A winter weather advisory has been extended for the region through 11 p.m., according to the National Weather Service.
The snow could continue to fall through the evening, tapering down after midnight, according to the National Weather Service.
Meteorologist Matt Scalora said that temperatures in the mid-to-upper teens overnight will create slick roads. A high of 40 on Thursday should bring some thawing, but temperatures won't be above freezing until late morning.
The NWS Wakefield office has not yet released snowfall totals for any localities in the Peninsula area, which Scalora said is due either to not receiving any reports or totals being under 1 inch. He said to anticipate totals later Wednesday night.
Snow began to fall in the region Wednesday morning, with between 1 and 3 inches expected.
As of 1:30 p.m., state police had responded to 41 crashes across the state, four of which were in Hampton Roads, according to state police spokeswoman Corinne Geller. No major incidents were reported by VSP by 7 p.m.
Virginia Department of Transportation officials are urging motorists to travel with extreme caution Wednesday night and Thursday morning.
VDOT crews spent most of the afternoon treating interstates and roadways with salt and abrasives, as warm pavement temperatures turned snow to slush, officials said in a news release. Wintry precipitation is expected to taper off Wednesday night, but temperatures will likely remain below freezing through the Thursday morning rush hour, creating potentially slick travel conditions, officials said.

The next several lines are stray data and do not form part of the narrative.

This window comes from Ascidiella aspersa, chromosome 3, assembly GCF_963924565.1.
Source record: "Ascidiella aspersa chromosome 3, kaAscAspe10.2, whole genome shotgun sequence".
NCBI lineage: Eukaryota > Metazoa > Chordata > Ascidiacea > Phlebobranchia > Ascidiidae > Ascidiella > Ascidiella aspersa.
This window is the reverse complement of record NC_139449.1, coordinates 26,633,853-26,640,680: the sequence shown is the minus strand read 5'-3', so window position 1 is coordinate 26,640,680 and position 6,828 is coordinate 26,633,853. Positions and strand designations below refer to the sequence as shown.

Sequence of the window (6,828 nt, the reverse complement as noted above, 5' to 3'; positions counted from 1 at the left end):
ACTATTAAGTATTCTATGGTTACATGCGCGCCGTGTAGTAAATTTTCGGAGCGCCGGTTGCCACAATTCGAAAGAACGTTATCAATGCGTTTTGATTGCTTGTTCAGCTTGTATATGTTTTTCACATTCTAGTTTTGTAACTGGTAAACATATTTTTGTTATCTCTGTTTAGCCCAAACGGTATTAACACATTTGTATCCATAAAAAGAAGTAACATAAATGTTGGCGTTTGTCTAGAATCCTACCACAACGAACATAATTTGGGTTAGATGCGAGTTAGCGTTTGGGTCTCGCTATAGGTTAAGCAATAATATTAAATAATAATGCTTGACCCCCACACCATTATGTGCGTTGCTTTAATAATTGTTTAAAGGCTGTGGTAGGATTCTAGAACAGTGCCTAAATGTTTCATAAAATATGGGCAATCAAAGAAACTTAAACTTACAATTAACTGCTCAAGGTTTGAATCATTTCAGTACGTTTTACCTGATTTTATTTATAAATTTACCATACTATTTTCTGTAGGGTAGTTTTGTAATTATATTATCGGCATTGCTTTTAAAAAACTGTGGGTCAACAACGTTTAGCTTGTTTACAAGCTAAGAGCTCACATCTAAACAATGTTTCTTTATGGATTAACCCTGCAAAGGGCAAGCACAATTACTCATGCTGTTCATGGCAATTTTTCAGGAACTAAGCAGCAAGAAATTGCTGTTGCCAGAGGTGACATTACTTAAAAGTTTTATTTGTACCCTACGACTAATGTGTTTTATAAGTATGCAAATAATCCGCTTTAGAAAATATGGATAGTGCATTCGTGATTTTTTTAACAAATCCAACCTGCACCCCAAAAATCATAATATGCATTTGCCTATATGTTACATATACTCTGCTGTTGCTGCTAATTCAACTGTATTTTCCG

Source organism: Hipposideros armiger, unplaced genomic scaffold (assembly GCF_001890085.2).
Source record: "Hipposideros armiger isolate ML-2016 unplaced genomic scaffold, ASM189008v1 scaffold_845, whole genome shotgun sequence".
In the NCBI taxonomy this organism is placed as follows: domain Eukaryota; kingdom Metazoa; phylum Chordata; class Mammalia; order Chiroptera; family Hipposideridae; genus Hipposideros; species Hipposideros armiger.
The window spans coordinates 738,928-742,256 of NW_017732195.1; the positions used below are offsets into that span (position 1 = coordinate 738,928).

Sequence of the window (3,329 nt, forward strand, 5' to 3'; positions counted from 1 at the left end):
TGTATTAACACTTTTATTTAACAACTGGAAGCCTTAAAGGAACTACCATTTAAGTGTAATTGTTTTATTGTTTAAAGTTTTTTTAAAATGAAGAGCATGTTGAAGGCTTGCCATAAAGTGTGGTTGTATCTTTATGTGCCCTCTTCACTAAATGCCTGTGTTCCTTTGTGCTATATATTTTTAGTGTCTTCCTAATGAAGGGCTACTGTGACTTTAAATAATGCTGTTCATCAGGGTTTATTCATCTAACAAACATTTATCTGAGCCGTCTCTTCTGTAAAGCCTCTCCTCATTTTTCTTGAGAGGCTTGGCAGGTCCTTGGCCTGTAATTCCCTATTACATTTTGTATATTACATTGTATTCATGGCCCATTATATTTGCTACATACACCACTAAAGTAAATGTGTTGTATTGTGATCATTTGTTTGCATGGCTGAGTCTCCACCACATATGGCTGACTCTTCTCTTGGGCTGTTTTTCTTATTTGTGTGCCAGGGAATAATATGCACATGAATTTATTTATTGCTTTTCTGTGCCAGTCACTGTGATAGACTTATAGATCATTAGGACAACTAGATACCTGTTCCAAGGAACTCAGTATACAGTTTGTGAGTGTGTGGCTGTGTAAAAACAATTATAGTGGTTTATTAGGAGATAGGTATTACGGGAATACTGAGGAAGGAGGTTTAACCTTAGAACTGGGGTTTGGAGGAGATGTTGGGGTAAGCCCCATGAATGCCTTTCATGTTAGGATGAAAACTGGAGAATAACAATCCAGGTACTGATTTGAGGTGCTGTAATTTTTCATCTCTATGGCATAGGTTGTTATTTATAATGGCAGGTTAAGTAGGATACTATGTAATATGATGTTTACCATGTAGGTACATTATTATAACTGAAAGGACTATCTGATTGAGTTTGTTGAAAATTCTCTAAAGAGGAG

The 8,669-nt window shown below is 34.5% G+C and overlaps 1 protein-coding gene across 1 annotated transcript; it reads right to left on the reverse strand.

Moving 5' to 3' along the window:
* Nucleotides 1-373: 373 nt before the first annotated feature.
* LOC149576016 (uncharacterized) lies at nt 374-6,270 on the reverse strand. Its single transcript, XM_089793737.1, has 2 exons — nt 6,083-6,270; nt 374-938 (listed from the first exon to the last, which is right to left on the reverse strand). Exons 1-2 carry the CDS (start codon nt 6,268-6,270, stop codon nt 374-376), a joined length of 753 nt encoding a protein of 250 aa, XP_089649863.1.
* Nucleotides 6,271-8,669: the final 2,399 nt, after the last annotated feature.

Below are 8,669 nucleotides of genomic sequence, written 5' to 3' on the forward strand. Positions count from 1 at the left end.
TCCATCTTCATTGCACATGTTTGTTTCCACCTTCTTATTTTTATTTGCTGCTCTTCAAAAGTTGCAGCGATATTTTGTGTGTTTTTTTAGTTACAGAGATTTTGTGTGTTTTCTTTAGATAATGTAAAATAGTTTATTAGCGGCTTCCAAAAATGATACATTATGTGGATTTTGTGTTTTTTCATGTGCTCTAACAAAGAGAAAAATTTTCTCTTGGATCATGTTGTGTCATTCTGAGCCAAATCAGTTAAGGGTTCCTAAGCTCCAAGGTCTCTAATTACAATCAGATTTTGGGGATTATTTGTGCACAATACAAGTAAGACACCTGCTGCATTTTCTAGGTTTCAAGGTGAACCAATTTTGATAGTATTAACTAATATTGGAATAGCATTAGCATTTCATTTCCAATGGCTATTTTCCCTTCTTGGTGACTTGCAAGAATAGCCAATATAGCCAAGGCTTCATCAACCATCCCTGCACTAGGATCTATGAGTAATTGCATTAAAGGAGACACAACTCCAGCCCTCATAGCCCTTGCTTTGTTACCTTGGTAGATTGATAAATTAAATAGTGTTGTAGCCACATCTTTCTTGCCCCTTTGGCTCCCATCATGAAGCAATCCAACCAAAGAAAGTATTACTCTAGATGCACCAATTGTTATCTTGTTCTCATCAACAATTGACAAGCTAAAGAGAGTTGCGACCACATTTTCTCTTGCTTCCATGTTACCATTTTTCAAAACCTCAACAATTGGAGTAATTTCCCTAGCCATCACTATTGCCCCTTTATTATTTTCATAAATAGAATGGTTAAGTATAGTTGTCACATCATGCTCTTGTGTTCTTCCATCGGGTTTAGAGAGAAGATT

Motorists are advised to travel at slower speeds and stay 100 feet back from VDOT equipment. Crews will remain on duty throughout the night to treat road surfaces, overpasses, bridges and other hot spots in advance of the morning commute, the release states.
Most school divisions had canceled school for the day, but Poquoson was able to get in a half-day for its students.
Seven flights out of Norfolk International Airport were canceled Wednesday night, with another half dozen delayed. Some went out as scheduled and remained on schedule.
At Newport News/Williamsburg International Airport, the last American Airlines flight of the day, to Charlotte at 7:49 p.m., was canceled, as well as 7:01 a.m. and 9:15 a.m. flights to Charlotte. A Delta Airlines flight to Atlanta was delayed from its original departure of 5:10 p.m. to 7:14 p.m, after initially being bumped to 6:14 p.m. Two early morning Thursday flights were still on-time, according to the schedule. Travelers are advised to contact the airline before going to the airport for a flight.
Williamsburg and other parts of the upper Peninsula started to see snow flurries early Wednesday morning. Light snow began falling in Newport News around noon.
Nearly two weeks after some parts of the Peninsula received a foot or more of snow, there’s more on the way.
Between 1 and 3 inches of snow is expected in the Hampton Roads area Wednesday, according to the National Weather Service.
The National Weather Service issued a winter weather advisory for the region for 6 a.m. to 6 p.m. Wednesday.